“I love you, too,” Apolline said, “and you know that I miss you. But I am so very proud of you for striking out on your own.”
“I would not ever have had the strength to do so without you, Maman. You and Papa.” Fleur smiled and shrugged her shoulders. “And actually, I might have a potential new friend in mind.”
“Oh?” A teasing note crept into Apolline’s voice. “A new friend, is that all?”
“Maman!” Fleur protested.
Apolline waved her hand carelessly. “Do not bother with all that. If you did not want me to know, you would not have told me.”
“You are not wrong,” Fleur said with a smirk. “I did meet someone. An Auror who assisted with the heist investigation.”
“An Auror?” Apolline’s eyes narrowed. “Not some seasoned person taking advantage of their position, I hope?”
“No!” Fleur shook her head. “No, not at all! She has only just qualified. You met her at Hogwarts, remember? The one with the pink hair. And,” she added quickly, “she’s a friend of Bill’s family.”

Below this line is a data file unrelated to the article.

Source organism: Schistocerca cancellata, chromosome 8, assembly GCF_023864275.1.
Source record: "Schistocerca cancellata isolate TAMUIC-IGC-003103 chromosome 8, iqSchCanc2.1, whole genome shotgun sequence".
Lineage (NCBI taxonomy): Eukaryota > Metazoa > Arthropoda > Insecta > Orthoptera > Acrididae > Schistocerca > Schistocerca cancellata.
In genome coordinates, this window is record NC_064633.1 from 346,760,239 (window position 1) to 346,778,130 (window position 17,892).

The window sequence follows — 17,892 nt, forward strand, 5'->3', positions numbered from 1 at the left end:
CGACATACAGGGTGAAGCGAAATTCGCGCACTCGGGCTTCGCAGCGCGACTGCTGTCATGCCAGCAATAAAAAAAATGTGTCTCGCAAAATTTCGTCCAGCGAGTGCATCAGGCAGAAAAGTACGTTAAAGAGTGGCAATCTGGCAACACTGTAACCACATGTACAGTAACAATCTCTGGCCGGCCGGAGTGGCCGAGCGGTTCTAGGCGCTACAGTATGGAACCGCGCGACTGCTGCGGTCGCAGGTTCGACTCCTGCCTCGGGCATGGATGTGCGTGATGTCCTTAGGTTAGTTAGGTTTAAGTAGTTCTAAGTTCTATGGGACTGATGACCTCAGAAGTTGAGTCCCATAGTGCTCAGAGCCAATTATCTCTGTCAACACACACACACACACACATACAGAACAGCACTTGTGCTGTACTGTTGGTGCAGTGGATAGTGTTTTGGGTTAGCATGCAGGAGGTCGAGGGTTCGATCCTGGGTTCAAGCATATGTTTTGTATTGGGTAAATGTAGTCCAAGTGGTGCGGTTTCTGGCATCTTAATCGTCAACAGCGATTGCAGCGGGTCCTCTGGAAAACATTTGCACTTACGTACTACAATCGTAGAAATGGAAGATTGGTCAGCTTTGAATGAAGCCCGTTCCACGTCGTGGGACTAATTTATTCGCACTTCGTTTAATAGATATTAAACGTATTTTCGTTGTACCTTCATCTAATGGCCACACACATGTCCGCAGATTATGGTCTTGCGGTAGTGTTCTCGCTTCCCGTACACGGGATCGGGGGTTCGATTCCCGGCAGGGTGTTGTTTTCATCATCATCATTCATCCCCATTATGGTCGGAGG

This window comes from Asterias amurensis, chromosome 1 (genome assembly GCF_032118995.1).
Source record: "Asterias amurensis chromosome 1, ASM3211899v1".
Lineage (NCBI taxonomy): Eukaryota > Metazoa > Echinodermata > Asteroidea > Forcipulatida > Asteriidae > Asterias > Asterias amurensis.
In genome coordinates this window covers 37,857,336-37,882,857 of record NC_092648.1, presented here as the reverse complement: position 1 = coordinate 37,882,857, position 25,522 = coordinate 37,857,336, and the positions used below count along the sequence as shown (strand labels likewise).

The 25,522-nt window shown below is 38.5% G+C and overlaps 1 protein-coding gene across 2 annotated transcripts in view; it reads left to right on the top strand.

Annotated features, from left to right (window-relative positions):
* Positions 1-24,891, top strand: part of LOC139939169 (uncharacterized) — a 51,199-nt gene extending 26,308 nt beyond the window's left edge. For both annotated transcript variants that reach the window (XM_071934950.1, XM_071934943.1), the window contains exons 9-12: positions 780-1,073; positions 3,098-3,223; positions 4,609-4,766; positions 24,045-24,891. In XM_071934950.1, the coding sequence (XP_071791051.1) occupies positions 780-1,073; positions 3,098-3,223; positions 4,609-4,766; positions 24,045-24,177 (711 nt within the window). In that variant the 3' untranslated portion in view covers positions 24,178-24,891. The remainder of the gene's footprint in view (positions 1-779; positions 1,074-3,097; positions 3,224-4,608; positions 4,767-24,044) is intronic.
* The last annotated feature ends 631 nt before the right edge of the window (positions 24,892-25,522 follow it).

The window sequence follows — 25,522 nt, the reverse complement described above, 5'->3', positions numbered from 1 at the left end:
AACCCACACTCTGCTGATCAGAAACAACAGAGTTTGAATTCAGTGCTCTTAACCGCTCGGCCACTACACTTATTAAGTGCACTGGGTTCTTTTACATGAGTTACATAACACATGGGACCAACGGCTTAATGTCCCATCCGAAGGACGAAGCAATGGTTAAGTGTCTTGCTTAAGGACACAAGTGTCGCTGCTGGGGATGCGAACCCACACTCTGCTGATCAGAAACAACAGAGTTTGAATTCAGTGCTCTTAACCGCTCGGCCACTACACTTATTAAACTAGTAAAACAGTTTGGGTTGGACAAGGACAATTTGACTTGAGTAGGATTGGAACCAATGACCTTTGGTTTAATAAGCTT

Apolline’s satisfied smile made Fleur breathe a sigh of relief. Apolline was not well versed in the details of British wizarding society, but what little she did know had left her unimpressed. She had met Bill and his mother at the TriWizard Tournament, however briefly, and had been thoroughly impressed by their down-to-Earth mannerisms. Mrs. Weasley might not be overly fond of Fleur-- they were both a bit too direct and stubborn to get on without a bit of prickle-- but she had been warm and welcoming to Apolline and Gabrielle.
“I remember her!” Apolline smiled. “She was adorable, and very competent. And Bill is such a nice boy. Does he approve of this girl? What is her name again?”
Fleur cleared her throat. “It’s… Her name is Nym. Nymphadora Tonks. She is good friends with Bill’s brother. The one who minds the dragons in Romania.”
Apolline’s eyes lit up. “Oh! Such a lovely boy, that Charlie. Surely he is a good judge of character. This Nym must be a sweet person.”
“Honestly, Maman,” Fleur said with a wry grin. “He sends Gabrielle one dragon fossil and you know his entire character?”
“I know enough,” Apolline said firmly. “You are only beginning to learn the difference between who is genuine and who is not. I have a good number of years on you. Believe me when I say, I know a decent person when I meet them.”